3 things to know about Hawaii’s schools

It’s been one month since my son started second grade at a public school. We are slowly getting used to the morning routine, the new classroom, the new achievement standards, and another year of fundraising.

Our school has given us a lot of useful information, like the school calendar, lunch menu, after-school programs, events, fundraisers, and contact information. They hosted an Open House and are already scheduling parent-teacher conferences.

But there are three critical things I think all parents should know about Hawaii’s schools:

1. Tell us about teachers. Which grade levels, subjects, and schools have they have taught? How have their students performed on standardized tests compared to other teachers? I understand that there might be a concern about teachers’ privacy, but parents usually check references before hiring a baby-sitter or nanny.

2. Tell us about school programs. Who are the teachers and aides responsible for extracurricular programs, additional classes, and elective classes? What are their qualifications? If it’s a third-party vendor, how were they selected and what are their hiring policies? How do current and former students rate their programs?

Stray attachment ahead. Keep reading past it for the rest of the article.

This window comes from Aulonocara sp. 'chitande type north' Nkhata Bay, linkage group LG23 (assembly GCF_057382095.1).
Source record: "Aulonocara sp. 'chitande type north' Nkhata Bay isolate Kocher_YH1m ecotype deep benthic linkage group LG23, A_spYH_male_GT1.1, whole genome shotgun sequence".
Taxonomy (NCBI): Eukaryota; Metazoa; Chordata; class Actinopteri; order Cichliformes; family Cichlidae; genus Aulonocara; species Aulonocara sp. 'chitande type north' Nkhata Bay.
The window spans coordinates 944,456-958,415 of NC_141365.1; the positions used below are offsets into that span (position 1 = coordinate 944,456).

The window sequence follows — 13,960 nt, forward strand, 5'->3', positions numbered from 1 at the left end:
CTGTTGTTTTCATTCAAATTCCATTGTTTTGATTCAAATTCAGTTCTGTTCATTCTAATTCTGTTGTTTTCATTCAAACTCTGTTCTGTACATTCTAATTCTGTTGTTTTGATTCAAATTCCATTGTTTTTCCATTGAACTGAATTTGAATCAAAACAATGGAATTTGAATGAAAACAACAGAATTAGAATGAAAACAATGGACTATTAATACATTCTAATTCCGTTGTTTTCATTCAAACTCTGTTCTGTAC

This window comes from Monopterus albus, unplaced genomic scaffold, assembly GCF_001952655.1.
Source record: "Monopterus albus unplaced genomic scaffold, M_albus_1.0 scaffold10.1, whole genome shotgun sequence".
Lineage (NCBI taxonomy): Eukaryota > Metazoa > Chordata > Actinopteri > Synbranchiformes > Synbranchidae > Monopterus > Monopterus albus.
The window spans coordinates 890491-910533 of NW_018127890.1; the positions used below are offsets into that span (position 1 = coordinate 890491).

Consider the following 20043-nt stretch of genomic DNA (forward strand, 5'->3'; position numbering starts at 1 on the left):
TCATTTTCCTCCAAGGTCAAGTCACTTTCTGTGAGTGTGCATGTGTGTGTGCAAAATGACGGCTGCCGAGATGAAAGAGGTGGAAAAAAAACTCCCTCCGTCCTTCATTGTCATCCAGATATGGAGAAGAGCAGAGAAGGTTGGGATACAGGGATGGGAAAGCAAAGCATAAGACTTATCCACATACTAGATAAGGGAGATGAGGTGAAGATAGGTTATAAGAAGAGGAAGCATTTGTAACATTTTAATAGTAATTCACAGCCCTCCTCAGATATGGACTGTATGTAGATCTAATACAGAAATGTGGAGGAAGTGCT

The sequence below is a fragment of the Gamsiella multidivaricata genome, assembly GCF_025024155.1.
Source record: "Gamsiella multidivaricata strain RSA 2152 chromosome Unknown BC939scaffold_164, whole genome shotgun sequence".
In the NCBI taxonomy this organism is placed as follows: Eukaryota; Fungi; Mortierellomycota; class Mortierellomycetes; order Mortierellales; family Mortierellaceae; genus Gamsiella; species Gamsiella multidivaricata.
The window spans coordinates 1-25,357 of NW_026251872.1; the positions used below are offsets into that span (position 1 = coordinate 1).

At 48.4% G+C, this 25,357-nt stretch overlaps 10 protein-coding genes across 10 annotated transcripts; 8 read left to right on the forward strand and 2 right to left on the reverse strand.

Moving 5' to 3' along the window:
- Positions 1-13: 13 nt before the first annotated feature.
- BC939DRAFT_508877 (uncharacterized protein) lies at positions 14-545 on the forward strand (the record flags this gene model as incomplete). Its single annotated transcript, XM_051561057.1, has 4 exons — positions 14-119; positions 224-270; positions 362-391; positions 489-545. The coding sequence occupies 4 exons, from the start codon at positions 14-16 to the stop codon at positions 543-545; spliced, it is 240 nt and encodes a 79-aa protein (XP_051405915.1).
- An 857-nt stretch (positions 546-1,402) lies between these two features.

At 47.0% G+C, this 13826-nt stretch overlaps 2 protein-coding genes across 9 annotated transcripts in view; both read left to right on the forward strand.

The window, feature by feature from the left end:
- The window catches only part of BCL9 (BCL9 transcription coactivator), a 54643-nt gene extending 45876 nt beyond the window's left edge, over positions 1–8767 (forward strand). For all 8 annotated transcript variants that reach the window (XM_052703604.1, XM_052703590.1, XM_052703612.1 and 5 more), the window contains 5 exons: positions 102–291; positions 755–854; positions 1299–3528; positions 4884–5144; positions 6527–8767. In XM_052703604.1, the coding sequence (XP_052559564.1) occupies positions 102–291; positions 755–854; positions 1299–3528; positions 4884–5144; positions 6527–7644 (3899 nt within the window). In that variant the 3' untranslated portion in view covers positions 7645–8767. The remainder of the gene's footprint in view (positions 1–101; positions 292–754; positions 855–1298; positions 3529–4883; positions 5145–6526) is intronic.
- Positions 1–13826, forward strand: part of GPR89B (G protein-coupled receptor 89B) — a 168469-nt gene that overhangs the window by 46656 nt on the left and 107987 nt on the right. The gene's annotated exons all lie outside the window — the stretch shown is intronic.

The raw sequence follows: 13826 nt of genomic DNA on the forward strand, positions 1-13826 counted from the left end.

3. Tell us about school leadership. What are the backgrounds of the principal and vice principal? Who is the complex leader and what is their background? How would teachers rate their leadership and management?

In addition, there’s one critical area that I think needs improvement:

* Show us survey results with better questions. Satisfaction surveys are too vague. Instead of asking students if they are “satisfied” with their education, ask whether they feel interested and challenged by their schoolwork. Instead of asking teachers if they are “satisfied” with school leadership, ask whether school leadership is accessible and supportive. Instead of asking parents if they are “satisfied” with the quality of the school, ask if their children are eager to go to school, engaged in schoolwork, and have a good relationship with their teachers.

What information do you wish you had about schools? How much information about teachers and teacher evaluations is it reasonable to share with parents? Does your school anticipate what you want to know?

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